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By Osita Nwanevu
Mr. Nwanevu, a journalist, has covered the assault on voting rights in Texas and elsewhere. He is writing a book about American democracy.
In December 1972, the critic Pauline Kael famously admitted that she’d been living in a political bubble. “I only know one person who voted for Nixon,” she said. “Where they are, I don’t know. They’re outside my ken.” A pithier version of her quote (“I can’t believe Nixon won. I don’t know anyone who voted for him.”) has been used to exemplify liberal insularity ever since, both by conservative pundits and by the kind of centrist journalists who have spent the past several years buzzing in the ears of heartland diner patrons, looking for clues about Donald Trump’s rise.
The most important fact about the Trump era, though, can be gleaned simply by examining his vote tallies and approval ratings: At no point in his political career — not a single day — has Mr. Trump enjoyed the support of the majority of the country he governed for four years. And whatever else Jan. 6 might have been, it should be understood first and foremost as an expression of disbelief in — or at least a rejection of — that reality. Rather than accepting, in defeat, that much more of their country lay outside their ken than they’d known, his supporters proclaimed themselves victors and threw a deadly and historic tantrum.
The riot was an attack on our institutions, and of course, inflammatory conservative rhetoric and social media bear some of the blame. But our institutions also helped produce that violent outburst by building a sense of entitlement to power within America’s conservative minority.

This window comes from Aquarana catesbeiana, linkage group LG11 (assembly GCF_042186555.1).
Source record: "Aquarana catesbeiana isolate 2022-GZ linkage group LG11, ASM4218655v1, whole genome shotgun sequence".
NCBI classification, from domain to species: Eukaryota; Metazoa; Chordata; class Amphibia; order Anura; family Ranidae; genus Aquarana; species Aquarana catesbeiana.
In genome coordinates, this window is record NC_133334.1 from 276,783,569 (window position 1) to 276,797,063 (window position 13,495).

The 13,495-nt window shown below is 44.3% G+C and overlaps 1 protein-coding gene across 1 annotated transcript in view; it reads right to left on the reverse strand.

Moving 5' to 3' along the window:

The structural advantages that conservatives enjoy in our electoral system are well known. Twice already this young century, the Republican Party has won the Electoral College and thus the presidency while losing the popular vote. Republicans in the Senate haven’t represented a majority of Americans since the 1990s, yet they’ve controlled the chamber for roughly half of the past 20 years. In 2012 the party managed to take control of the House even though Democrats won more votes.
And as is now painfully clear to Democratic voters, their party faces significant barriers to success in Washington even when it manages to secure full control of government: The supermajority requirement imposed by the Senate filibuster can stall even wildly popular legislation, and Republicans have stacked the judiciary so successfully that the Supreme Court seems poised to overturn Roe v. Wade, an outcome that around 60 percent of the American people oppose, according to several recent polls. Obviously, none of the structural features of our federal system were designed with contemporary politics and the Republican Party in mind. But they are clearly giving a set of Americans who have taken strongly to conservative ideology — rural voters in sparsely populated states in the middle of the country — more power than the rest of the electorate.
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